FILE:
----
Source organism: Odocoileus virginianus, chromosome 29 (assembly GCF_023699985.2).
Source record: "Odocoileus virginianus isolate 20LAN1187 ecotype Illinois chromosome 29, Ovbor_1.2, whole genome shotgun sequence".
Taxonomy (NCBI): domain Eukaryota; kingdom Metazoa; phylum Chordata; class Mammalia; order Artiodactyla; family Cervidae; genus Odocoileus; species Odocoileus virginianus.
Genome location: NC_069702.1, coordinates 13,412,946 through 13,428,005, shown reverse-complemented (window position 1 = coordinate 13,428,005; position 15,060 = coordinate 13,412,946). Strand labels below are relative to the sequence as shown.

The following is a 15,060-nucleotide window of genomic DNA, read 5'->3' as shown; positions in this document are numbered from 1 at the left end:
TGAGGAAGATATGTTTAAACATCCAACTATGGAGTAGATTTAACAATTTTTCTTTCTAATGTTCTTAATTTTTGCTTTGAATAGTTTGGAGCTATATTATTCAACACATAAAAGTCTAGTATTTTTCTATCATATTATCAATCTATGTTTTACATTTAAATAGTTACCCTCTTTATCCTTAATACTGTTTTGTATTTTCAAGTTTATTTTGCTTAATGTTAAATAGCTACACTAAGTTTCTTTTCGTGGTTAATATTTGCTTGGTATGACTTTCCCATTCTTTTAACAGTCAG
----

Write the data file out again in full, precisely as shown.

Source organism: Odocoileus virginianus, chromosome 29 (assembly GCF_023699985.2).
Source record: "Odocoileus virginianus isolate 20LAN1187 ecotype Illinois chromosome 29, Ovbor_1.2, whole genome shotgun sequence".
Taxonomy (NCBI): domain Eukaryota; kingdom Metazoa; phylum Chordata; class Mammalia; order Artiodactyla; family Cervidae; genus Odocoileus; species Odocoileus virginianus.
Genome location: NC_069702.1, coordinates 13,412,946 through 13,428,005, shown reverse-complemented (window position 1 = coordinate 13,428,005; position 15,060 = coordinate 13,412,946). Strand labels below are relative to the sequence as shown.

The following is a 15,060-nucleotide window of genomic DNA, read 5'->3' as shown; positions in this document are numbered from 1 at the left end:
TGAGGAAGATATGTTTAAACATCCAACTATGGAGTAGATTTAACAATTTTTCTTTCTAATGTTCTTAATTTTTGCTTTGAATAGTTTGGAGCTATATTATTCAACACATAAAAGTCTAGTATTTTTCTATCATATTATCAATCTATGTTTTACATTTAAATAGTTACCCTCTTTATCCTTAATACTGTTTTGTATTTTCAAGTTTATTTTGCTTAATGTTAAATAGCTACACTAAGTTTCTTTTCGTGGTTAATATTTGCTTGGTATGACTTTCCCATTCTTTTAACAGTCAG